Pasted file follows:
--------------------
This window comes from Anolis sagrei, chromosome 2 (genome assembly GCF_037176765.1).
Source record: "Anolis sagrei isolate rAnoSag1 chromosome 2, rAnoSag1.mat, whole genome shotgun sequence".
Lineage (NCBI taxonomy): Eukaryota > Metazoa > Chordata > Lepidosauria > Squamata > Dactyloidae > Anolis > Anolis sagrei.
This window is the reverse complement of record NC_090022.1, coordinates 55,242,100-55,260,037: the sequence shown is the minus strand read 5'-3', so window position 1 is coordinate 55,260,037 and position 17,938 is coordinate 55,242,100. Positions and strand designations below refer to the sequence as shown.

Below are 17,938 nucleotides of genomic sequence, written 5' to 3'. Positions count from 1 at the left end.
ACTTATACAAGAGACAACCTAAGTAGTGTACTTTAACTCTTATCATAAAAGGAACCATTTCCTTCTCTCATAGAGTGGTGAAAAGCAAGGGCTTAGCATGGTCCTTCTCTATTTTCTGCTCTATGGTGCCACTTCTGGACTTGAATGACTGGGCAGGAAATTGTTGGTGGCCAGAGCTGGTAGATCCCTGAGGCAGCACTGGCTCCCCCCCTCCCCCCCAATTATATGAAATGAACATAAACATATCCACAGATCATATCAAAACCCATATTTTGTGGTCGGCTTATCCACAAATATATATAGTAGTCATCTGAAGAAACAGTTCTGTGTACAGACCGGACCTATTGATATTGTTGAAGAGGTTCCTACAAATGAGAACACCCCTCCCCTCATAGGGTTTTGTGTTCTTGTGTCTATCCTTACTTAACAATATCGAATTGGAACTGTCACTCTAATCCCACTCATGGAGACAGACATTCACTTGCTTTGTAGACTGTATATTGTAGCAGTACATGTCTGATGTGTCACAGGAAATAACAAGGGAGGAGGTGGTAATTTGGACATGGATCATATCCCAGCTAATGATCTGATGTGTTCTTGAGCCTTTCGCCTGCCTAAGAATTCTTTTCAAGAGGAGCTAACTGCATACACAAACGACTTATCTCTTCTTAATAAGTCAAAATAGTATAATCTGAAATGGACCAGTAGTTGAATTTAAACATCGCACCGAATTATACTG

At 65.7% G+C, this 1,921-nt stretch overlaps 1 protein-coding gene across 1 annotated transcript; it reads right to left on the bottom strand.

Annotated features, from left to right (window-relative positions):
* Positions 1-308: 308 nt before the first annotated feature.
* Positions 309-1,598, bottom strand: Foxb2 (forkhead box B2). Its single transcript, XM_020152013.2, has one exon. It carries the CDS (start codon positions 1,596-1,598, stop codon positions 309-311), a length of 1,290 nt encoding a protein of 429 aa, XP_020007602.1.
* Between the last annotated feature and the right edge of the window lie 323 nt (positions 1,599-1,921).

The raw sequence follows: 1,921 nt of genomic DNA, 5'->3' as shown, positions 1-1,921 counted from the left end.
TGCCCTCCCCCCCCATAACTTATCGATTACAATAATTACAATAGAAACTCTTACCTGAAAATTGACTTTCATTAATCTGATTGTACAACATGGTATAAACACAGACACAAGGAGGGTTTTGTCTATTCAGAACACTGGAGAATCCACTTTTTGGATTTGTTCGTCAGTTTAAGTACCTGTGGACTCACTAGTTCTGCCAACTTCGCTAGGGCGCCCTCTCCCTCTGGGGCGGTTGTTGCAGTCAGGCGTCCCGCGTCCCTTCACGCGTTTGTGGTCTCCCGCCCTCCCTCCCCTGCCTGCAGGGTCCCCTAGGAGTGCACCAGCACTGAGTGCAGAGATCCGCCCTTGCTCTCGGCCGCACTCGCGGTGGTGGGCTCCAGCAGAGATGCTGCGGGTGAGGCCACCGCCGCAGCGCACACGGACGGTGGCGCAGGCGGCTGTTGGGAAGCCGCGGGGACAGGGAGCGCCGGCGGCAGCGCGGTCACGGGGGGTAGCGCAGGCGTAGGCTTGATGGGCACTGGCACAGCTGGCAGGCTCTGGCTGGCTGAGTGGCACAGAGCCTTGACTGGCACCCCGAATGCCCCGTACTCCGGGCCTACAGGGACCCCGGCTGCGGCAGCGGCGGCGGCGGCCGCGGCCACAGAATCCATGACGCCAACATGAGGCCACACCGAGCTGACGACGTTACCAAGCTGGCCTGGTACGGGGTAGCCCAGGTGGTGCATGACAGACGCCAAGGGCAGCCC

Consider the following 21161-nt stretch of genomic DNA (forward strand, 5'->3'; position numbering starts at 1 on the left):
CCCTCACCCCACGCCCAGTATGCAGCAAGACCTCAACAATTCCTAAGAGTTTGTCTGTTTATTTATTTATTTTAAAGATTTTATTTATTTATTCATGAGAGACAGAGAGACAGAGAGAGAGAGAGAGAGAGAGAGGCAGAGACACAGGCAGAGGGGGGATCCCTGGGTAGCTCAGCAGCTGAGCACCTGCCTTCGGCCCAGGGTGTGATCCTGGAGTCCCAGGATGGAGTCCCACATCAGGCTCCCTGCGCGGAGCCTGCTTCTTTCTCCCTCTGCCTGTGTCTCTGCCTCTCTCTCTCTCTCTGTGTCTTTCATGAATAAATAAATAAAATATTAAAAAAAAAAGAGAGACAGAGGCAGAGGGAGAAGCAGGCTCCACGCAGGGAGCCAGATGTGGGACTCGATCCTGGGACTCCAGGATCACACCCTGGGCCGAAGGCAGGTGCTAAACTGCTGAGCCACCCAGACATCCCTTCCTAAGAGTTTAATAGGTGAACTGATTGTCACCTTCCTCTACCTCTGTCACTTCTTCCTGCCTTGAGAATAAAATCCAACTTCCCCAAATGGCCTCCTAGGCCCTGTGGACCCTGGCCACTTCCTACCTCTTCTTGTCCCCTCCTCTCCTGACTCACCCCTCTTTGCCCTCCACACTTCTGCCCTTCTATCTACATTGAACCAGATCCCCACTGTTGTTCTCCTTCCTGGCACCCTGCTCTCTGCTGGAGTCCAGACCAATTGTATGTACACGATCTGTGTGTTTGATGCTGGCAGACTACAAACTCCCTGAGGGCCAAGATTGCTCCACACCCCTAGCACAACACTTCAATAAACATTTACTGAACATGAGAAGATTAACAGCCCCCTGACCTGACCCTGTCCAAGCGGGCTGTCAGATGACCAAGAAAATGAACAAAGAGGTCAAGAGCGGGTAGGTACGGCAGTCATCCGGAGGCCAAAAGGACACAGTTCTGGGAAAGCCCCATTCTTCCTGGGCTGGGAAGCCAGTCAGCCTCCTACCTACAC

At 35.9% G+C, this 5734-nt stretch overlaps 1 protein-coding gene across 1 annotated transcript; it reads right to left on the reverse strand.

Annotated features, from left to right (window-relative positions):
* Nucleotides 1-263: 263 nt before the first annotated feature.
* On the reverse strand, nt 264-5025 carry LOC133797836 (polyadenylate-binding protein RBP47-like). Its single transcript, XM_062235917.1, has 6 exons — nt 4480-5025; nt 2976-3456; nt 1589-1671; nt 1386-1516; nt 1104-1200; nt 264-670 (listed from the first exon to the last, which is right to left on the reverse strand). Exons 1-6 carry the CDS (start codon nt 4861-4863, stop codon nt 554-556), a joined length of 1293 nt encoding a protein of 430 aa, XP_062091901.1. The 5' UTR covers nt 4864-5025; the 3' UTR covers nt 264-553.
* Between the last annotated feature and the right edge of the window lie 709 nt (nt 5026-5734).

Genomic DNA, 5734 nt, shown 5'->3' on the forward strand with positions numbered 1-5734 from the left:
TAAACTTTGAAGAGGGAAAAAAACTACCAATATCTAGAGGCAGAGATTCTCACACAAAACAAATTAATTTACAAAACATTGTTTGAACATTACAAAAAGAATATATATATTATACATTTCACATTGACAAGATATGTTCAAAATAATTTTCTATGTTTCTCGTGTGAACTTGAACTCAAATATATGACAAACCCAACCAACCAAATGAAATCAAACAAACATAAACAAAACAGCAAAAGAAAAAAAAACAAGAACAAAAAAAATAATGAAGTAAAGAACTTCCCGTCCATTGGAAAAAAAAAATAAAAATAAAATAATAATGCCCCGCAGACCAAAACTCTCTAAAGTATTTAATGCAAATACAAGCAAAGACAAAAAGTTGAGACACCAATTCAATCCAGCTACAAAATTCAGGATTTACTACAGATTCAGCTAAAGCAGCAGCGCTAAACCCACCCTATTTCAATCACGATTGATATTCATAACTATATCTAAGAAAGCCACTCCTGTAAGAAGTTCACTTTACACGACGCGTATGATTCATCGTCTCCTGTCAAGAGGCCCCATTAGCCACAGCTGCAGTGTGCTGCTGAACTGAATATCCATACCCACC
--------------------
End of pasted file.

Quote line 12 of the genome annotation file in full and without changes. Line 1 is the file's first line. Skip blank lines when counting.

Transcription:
The raw sequence follows: 1,921 nt of genomic DNA, 5'->3' as shown, positions 1-1,921 counted from the left end.